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Platelet-rich plasma (PRP) is a concentrate of platelet-rich plasma protein derived from whole blood, centrifuged to remove red blood cells. It has a greater concentration of growth factors than whole blood, and has been used to encourage a brisk healing response across several specialties, in particular plastic surgery, dentistry, orthopedics and dermatology.
As a concentrated source of blood plasma and autologous conditioned plasma, PRP contains several different growth factors and other cytokines that can stimulate healing of soft tissue and joints. There are many indications as in sports medicine and orthopedics (acute muscle strains, tendinopathy and muscle-fascial injuries and osteoarthritis), or dermatology (androgenic alopecia, wound healing, and skin rejuvenation) or even in proctology (fistula-in-ano). For preparation of PRP, various protocols are used, with an underlying principle of concentrating platelets to 3–5 times physiological levels, then injecting this concentrate in the tissue where healing is desired.
In humans, PRP has been investigated and used as a clinical tool for several types of medical treatments, including chronic tendinitis, osteoarthritis, for bone repair and regeneration, in oral surgery, and in plastic surgery, for example using a platelet-rich fibrin matrix method.
More recently, platelet rich plasma has found itself a new use in the field of infertility. Building on the research of Harvard scientists in 2006, it has been shown that female ovaries may continue to produce egg cells post-menopause, and may be activated for maturation via growth factors present in platelet rich plasma. While this is still largely offered as a clinical trial, a number of reports provide support for its success. Nevertheless, a large scale study is not yet to be available to determine how successful ovarian PRP treatment is in reality.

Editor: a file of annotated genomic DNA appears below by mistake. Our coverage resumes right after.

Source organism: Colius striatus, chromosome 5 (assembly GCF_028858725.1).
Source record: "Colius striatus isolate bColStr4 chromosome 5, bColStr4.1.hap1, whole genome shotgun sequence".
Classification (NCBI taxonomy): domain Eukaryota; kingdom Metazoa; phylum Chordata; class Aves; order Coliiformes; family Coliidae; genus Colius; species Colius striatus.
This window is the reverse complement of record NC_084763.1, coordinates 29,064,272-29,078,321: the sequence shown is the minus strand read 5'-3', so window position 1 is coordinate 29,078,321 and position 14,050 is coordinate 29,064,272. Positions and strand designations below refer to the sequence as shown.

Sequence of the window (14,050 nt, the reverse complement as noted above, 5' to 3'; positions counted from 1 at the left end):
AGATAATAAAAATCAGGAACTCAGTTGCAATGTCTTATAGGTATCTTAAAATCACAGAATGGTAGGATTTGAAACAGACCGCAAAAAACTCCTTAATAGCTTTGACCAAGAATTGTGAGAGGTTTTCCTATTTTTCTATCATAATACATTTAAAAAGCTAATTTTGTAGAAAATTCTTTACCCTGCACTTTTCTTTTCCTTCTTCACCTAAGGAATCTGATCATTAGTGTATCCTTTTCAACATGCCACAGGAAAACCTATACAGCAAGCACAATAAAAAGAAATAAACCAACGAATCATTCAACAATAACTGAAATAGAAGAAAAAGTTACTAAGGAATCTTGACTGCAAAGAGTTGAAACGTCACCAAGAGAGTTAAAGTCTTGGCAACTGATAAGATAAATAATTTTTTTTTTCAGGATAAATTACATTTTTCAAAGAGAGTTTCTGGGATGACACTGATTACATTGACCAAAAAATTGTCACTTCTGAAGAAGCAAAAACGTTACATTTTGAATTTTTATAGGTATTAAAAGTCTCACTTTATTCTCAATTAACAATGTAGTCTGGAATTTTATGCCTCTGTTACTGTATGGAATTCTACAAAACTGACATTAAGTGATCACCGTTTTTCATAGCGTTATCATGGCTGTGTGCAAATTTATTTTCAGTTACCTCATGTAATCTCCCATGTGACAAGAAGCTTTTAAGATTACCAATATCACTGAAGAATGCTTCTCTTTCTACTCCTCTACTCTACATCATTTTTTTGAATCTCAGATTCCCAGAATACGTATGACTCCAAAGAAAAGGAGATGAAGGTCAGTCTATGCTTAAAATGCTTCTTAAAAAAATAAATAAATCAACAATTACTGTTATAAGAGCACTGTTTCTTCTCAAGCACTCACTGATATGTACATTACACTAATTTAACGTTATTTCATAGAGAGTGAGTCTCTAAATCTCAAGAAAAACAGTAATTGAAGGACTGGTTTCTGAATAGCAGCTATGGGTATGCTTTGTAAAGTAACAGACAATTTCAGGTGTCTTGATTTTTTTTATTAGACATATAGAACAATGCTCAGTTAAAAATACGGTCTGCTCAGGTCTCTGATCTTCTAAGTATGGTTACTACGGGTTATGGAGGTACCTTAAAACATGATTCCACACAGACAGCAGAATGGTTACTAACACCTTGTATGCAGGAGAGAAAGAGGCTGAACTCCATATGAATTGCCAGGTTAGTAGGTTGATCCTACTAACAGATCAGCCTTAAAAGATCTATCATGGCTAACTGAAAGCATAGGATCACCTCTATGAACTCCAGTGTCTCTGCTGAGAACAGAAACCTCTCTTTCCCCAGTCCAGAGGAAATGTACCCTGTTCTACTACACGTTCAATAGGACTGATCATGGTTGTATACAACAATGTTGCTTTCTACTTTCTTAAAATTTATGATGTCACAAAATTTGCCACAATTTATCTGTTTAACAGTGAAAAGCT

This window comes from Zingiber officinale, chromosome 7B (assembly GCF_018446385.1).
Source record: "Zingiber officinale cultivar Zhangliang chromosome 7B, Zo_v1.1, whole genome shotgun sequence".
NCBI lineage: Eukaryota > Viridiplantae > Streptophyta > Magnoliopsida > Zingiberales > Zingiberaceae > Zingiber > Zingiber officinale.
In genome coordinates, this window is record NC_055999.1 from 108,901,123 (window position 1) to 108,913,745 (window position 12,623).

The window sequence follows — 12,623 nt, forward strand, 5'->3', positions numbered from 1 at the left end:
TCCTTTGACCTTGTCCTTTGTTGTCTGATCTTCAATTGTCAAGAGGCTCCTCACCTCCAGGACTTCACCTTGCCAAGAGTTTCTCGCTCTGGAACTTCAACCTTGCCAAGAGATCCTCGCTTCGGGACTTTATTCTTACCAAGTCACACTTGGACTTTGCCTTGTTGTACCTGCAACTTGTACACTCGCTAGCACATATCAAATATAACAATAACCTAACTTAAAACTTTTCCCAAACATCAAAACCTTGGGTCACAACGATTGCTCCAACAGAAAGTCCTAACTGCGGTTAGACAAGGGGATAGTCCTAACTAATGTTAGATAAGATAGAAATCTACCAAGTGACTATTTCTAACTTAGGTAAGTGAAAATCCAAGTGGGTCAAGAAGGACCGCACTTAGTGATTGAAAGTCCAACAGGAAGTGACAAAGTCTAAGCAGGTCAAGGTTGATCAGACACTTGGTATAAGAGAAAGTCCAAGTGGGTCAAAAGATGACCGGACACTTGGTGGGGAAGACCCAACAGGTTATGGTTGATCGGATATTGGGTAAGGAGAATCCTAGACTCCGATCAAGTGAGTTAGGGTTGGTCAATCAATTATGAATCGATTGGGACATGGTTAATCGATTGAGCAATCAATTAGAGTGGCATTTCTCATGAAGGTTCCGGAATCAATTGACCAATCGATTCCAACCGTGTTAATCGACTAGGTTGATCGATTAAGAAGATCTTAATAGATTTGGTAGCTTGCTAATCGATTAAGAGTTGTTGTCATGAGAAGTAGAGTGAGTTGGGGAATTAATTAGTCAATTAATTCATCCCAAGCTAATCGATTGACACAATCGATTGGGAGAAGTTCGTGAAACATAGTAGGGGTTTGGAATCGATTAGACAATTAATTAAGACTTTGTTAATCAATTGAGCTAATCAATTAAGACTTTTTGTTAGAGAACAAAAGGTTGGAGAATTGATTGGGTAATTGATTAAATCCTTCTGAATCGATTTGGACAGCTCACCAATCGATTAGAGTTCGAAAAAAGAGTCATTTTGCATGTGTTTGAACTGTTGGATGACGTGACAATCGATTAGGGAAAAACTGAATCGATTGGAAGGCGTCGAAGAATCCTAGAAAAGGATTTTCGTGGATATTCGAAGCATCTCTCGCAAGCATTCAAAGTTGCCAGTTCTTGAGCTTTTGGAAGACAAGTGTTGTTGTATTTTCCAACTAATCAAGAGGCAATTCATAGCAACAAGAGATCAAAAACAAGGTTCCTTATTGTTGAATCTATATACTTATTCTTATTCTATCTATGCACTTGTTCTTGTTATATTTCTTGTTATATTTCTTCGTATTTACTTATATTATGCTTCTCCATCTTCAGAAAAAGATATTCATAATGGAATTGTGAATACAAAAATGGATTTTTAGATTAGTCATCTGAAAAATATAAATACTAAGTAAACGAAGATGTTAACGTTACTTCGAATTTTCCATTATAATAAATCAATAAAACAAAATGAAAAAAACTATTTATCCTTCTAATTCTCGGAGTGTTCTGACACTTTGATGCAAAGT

A 2015 meta-analysis reviewed 551 studies on PRP for osteoarthritic (OA) knee and found that only nine were worth considering and concluded that with respect to short term outcomes, PRP was not more efficacious than placebo in total WOMAC score but was more efficacious than hyaluronic acid (HA) on that measure; it was no different than placebo or HA with regard to adverse events.
As of 2016[update] results of basic science and preclinical trials have not yet been confirmed in large-scale randomized controlled trials. A 2009 systematic review of the scientific literature found there were few randomized controlled trials that adequately evaluated the safety and efficacy of PRP treatments and concluded that PRP was "a promising, but not proven, treatment option for joint, tendon, ligament, and muscle injuries".
Cerza 2012 Am Journal Sports Med, level 1, randomized control trial concluded that PRP was significantly better for OA knee than hyaluronic acid.
A 2013 review stated more evidence was needed to determine PRP's effectiveness for hair regrowth.
A 2014 Cochrane analysis for PRT use to treat musculoskeletal injuries found very weak (very low quality) evidence for a decrease in pain in the short term, up to three months and no difference in function in the short, medium or long term. There was weak evidence that suggested that harm occurred at comparable, low rates in treated and untreated people. Similarly, another 2017 systematic review assessing PRT for treating pain on skin graft donor sites found that it was effective in reducing pain on a small, comorbid patient cohort. As such, the authors suggested that superior randomized control trials assessing PRT are required to determine efficacy.
In 2014 the American Journal of Sports Medicine published a paper which concluded that "application of 3 consecutive PRP injections significantly improved symptoms and function in athletes with chronic patellar tendinopathy and allowed fast recovery and return to sport. There was return to normal architecture of the tendon as assessed by MRI.
A 2016 systematic review and meta-analysis of randomized controlled clinical trials for PRP use to augment bone graft found only one study reporting a significant difference in bone augmentation, while four studies found no significant difference.